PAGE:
But yeah, back to my main point: potential MMO subscribers who barely know anybody who would play WoW, do such people exist? Maybe. Which is why for the last three years or so, the industry has watched with bated breath every time a science fiction MMO has shipped.
Why science fiction? Because historically, the science fiction market is much, much bigger than the fantasy market. If you're looking for successful multi-media billion-dollar franchises in fantasy, you're stuck with ... well, what? D&D, as ubiquitous as it is, has never made that kind of money. Tolkien was a big deal for a genre fiction author for a decade or two, and then Jackson's movies made money, but who made money off of Tolkien's intellectual property in the mean time? The Adventures of Hercules and its spinoff Xena: Warrior Princess made money for a couple of years. And lately Harry Potter's been big. All of that combined, though, would rattle around loosely in the incidental merchandise revenues of any one of the big three science fiction franchises of Star Trek, Star Wars, and Stargate. Star Trek has been making big money for somebody every year since 1966; even during the lean years of 1970-1978, it was making steady money for Paramount Studios and almost single-handedly propping up the UHF TV market (which is why so many of us who grew up in those years know every frame of it by heart). Star Wars and its spinoffs has made big, big money for George Lucas and his media partners every year since 1977. And while Stargate has never been as big as those two, it's been profitable on movie screens or on TV every year for the last twelve, at times supporting two TV series simultaneously while the original was still in heavy syndication.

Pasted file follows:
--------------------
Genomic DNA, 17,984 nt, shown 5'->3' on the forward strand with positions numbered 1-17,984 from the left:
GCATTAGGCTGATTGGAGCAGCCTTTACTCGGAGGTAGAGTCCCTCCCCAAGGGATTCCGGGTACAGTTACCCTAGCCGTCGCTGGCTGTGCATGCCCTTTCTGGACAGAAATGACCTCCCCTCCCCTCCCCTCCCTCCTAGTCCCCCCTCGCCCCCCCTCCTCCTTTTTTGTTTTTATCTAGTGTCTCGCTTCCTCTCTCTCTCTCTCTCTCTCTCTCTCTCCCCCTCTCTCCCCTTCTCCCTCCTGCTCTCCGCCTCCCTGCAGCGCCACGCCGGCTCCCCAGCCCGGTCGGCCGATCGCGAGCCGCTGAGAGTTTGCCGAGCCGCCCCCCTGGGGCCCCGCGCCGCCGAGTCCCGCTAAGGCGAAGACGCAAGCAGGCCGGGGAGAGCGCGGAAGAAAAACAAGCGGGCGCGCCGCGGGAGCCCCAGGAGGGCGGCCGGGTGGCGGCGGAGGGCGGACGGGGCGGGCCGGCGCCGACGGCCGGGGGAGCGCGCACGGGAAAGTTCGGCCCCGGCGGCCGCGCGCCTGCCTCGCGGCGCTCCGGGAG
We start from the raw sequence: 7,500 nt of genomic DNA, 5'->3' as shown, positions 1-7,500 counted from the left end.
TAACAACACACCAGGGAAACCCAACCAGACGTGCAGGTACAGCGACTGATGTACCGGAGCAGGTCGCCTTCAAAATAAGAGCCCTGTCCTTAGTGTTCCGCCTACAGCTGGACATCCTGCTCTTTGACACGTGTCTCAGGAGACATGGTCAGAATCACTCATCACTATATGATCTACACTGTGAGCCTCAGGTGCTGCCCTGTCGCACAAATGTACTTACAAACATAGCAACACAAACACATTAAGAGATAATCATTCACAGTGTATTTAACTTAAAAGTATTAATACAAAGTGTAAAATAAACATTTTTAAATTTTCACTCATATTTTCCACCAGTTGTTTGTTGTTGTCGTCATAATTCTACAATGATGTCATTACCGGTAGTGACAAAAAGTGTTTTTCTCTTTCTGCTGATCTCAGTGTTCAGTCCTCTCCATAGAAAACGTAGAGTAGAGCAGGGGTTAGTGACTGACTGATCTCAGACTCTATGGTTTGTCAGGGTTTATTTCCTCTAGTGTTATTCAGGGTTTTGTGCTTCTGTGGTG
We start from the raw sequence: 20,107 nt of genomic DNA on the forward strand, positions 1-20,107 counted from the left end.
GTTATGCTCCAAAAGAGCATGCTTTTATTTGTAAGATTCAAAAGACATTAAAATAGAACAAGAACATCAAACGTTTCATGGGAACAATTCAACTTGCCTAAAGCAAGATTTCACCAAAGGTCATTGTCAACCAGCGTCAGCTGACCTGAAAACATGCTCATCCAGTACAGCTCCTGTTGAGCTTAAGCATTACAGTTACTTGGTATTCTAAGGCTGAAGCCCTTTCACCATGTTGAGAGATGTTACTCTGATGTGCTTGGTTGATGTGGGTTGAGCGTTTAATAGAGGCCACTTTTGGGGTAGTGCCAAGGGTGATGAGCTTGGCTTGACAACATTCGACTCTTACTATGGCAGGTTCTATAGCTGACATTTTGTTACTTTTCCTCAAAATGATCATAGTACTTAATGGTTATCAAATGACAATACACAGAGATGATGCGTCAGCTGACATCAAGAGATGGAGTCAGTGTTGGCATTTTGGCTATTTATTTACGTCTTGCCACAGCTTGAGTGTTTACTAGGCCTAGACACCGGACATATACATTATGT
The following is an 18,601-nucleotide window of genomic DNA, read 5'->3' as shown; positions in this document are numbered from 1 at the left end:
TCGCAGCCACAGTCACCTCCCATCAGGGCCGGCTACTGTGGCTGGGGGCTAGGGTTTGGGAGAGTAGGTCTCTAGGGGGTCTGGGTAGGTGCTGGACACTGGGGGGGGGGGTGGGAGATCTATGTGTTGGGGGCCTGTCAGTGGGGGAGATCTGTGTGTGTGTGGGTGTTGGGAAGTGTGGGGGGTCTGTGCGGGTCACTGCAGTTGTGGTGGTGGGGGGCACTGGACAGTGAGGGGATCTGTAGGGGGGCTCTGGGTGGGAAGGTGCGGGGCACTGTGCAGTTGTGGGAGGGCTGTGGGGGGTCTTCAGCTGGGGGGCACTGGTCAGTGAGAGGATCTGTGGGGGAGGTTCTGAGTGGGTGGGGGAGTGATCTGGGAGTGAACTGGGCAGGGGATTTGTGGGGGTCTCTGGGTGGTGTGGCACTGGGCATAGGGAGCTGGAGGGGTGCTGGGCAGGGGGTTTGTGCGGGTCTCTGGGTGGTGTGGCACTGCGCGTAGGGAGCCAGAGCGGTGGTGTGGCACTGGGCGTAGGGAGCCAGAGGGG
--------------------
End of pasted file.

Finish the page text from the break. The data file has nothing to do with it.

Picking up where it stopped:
Nor would it necessarily have to be science fiction. Despite Sony's horrible track record, everybody's watching to see if they ever manage to release The Agency, their James Bond meets the A Team spies and mercs MMO, if only because the amount of money that's been made over the years in that genre; James Bond alone probably out-earned any two sci-fi franchises not counting Star Wars, and by dint of having started earlier may have even out-earned that, too, adjusted for inflation. Comic book superheroes haven't been a reliable money maker, but they have been a perennial one, and that's why there was money available to invest in two already-released big-budget superhero MMOs with a third one still in development. So far, at least the argument goes, the only reason that there aren't 20 million people or 50 million people all over the world subscribing to some science fiction, or spy, or superhero MMO (without even disturbing Blizzard's customer base, because the market for any of those genres is easily two to five times bigger than the market for Tolkienesque fantasy), is because nobody's figured out how to make a genuinely immersive and yet mass-entertaining game out of any of those genres.
(Although watch this space; I'm going to make the argument that Star Trek Online maybe actually finally has.)